Linked by Thom Holwerda on Wed 29th Jul 2009 09:50 UTC, submitted by kragil
Debian and its clones Most mainstream distributions, like Ubuntu, Fedora, and Mandriva, have already adopted a time-based release schedule, meaning that releases are not done on a feature basis, but according to a pre-determined time schedule. The Debian project has announced that it has adopted a time-based release schedule too.
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no, it doesnt really matter to corporate desktops, unless ofcourse you need something to occupy yourself with and thus feel like upgrading peoples desktops very regularly?

You are presuming to tell *me* what matters to my customers, and to me as an admin? Careful. I'm the one with the experience in this particular area. (Or please present your credentials.) You don't have to deal with the user complaints about, for example, how certain business critical PDF's won't open in or print from Evince when you know that the latest version can handle it.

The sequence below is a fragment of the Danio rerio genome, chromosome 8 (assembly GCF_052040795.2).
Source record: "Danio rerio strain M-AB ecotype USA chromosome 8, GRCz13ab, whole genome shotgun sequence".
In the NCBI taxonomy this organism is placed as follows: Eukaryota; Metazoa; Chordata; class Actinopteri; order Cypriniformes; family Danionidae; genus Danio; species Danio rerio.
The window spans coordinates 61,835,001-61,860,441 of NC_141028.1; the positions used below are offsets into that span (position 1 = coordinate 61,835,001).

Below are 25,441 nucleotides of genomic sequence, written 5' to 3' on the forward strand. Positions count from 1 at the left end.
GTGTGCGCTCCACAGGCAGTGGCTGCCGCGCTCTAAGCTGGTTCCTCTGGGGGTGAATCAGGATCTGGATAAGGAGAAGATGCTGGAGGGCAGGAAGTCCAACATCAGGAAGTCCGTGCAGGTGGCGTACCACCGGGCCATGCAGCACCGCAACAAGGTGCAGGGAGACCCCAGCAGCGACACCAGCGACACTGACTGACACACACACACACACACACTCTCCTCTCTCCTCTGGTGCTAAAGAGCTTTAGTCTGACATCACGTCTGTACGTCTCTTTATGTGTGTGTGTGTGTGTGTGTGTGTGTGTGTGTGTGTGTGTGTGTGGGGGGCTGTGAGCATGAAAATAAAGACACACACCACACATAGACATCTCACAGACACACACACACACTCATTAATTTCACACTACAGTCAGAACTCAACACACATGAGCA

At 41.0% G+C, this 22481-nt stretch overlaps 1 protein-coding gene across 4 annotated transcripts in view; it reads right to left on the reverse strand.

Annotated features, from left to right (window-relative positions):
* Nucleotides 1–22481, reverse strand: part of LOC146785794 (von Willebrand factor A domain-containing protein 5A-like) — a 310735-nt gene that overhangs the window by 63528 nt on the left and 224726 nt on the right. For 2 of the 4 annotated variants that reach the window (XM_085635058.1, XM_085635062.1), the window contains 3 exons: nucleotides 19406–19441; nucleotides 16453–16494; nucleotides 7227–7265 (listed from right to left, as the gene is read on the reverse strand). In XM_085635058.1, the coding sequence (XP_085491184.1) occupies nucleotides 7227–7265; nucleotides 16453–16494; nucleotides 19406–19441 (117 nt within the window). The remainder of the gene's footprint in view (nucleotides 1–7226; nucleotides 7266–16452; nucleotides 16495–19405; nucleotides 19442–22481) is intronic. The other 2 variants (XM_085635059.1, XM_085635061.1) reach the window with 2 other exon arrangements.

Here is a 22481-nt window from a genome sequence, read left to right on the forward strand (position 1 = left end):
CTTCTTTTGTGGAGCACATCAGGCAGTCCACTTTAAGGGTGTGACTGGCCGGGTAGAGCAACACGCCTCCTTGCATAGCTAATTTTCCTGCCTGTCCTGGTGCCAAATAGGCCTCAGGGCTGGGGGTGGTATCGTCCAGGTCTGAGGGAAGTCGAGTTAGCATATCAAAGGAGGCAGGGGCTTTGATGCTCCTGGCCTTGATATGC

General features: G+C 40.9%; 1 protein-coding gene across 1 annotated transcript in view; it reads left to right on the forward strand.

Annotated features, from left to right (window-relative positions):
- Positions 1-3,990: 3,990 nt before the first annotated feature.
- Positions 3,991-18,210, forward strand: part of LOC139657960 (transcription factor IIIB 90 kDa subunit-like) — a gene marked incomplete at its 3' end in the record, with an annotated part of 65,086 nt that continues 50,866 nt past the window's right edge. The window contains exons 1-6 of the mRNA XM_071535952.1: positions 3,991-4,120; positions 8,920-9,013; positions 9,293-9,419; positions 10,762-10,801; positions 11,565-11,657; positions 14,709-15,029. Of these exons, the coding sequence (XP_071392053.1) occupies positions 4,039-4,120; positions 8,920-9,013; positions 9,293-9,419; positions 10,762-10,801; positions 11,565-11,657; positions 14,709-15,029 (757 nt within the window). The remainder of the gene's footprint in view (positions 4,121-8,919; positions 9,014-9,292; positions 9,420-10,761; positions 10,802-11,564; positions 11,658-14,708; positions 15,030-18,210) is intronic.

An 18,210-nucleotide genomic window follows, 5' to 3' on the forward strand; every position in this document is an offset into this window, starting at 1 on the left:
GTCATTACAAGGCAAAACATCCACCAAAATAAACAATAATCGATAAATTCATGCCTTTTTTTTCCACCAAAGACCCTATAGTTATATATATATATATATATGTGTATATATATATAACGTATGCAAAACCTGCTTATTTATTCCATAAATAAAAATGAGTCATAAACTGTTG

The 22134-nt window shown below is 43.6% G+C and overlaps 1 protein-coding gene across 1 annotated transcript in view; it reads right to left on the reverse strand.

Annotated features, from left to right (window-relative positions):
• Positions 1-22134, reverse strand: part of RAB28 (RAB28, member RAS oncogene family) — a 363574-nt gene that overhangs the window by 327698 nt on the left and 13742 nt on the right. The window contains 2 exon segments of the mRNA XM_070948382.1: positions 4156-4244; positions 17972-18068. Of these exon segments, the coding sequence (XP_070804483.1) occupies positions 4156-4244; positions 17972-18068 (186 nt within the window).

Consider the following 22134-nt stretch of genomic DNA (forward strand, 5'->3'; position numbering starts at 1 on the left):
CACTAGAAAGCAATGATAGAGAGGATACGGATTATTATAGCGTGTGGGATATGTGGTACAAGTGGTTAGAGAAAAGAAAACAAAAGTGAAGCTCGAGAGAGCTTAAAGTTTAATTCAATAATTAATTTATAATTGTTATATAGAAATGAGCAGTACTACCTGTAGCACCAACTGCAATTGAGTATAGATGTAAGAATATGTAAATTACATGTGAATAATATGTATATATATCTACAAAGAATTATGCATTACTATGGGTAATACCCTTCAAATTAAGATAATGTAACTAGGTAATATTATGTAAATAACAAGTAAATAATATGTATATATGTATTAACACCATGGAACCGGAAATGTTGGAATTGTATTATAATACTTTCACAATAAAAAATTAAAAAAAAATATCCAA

And just try apt-get'ing Evince from testing. It will destroy your Debian system.

It is possible to use a distro with a long release cycle, like CentOS. We've done it. But compared to what we are using now, the long release cycle distros are more pain than gain for corporate desktop use. And Debian has the longest release cycle of them all. With unpredictability thrown in just to make it even more appealing.

Edit: In the interest of fairness, I should note that as of RHEL6, Red Hat's release cycle has become even less predictable than Debian's. Which also affects CentOS, of course. Though one can't blame the CentOS guys for that.

Edited 2009-07-29 17:23 UTC

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